In an exclusive interview with Mary Stopes Roe, daughter of bouncing bomb inventor Barnes Wallis, we asked her for her thoughts on whether the Dambusters raid was a success.
Although significant losses were sustained by 617 Squadron on the Dambusters raid of 16 and 17 May 1943, the damage that the Lancasters inflicted on their targets was also great. A number of German civilians gave their accounts of what unfolded in the minutes and hours after the raid.
The RAF Benevolent Fund would like to add its tributes to the many which have been paid to World War One Veteran's Association founder Dennis Goodwin.
Morrison's supermarket in Stamford was the venue for an epic indoor row-a-thon earlier this month when personnel from RAF Wittering completed 100 kilometres for the RAF100 Appeal.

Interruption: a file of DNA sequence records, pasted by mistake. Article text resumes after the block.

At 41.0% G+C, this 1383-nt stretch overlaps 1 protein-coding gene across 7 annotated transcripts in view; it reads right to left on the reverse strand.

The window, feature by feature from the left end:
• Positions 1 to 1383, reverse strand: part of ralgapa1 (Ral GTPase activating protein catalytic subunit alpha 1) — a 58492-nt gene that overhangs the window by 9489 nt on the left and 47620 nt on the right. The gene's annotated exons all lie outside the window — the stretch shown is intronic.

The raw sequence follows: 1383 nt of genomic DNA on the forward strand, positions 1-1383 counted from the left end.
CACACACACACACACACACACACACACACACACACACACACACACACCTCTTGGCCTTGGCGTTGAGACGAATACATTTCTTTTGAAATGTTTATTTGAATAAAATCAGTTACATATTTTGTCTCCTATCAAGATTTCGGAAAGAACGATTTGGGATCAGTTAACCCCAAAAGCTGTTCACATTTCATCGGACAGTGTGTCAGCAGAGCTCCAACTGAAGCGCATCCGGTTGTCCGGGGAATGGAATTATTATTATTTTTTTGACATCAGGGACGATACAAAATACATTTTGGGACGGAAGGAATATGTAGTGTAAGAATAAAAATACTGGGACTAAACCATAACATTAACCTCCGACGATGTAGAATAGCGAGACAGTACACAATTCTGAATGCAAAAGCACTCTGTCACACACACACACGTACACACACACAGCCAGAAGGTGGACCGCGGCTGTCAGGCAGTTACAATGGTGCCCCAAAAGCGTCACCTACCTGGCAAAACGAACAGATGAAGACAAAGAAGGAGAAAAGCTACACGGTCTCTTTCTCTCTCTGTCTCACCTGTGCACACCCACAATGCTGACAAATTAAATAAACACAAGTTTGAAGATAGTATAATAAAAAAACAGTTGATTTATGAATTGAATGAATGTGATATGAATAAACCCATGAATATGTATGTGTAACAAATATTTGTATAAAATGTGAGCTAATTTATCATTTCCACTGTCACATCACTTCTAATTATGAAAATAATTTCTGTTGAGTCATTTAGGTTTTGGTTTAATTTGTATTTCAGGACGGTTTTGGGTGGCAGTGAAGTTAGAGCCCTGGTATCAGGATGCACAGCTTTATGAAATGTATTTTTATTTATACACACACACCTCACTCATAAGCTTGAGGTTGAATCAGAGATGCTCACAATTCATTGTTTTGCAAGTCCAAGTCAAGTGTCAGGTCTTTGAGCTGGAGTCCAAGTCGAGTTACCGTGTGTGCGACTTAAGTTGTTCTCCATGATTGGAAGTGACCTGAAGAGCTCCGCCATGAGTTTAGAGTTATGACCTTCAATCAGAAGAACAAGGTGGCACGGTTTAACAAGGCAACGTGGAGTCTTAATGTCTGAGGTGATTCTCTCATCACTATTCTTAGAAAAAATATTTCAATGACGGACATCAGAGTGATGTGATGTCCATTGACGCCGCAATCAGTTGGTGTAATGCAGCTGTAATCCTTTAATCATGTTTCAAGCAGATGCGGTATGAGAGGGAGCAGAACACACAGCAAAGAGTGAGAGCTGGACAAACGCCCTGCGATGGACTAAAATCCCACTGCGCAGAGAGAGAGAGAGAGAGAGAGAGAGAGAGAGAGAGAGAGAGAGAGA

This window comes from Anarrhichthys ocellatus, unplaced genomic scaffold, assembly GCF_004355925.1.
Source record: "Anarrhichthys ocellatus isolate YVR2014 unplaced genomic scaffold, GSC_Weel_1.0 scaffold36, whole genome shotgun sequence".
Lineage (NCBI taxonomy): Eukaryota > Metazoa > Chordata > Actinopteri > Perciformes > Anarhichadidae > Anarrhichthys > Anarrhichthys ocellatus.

When the tragic news broke about the death of Red Arrows Engineer Corporal Jonathan Bayliss, Sophie Bole was so moved she decided to take action.
Squadron Leader Melvin Young acquired the nickname 'Dinghy' after ditching in the sea twice and surviving both times in an inflatable dinghy.
This month marks 75 years since 133 airmen, led by Wing Commander Guy Gibson, took part in the Dambusters raid. Fifty-three of those brave men made the ultimate sacrifice. As part of the Fund's commemorations, we hear from Sergeant Alfie Garnett, who inherited his very own piece of Dambusters history.
Fifty-six men from 617 Squadron who carried out the Dambusters raid on 16 and 17 May 1943 failed to return and all were presumed dead. Three, however, managed to make miraculous escapes and were subsequently taken prisoner.
Of the 19 aircraft that took off on the night of 16 May 1943 for Operation Chastise, eight were shot down or crashed and tragically 53 of the 133 aircrew were killed. The returning crew were hailed as heroes but the losses were heavily felt.
Canadian Flying Officer Robert Urqhuart was the navigator for Squadron Leader Henry Maudslay's Lancaster on the night of Operation Chastise, the Dambusters raid of May 16/17, 1943.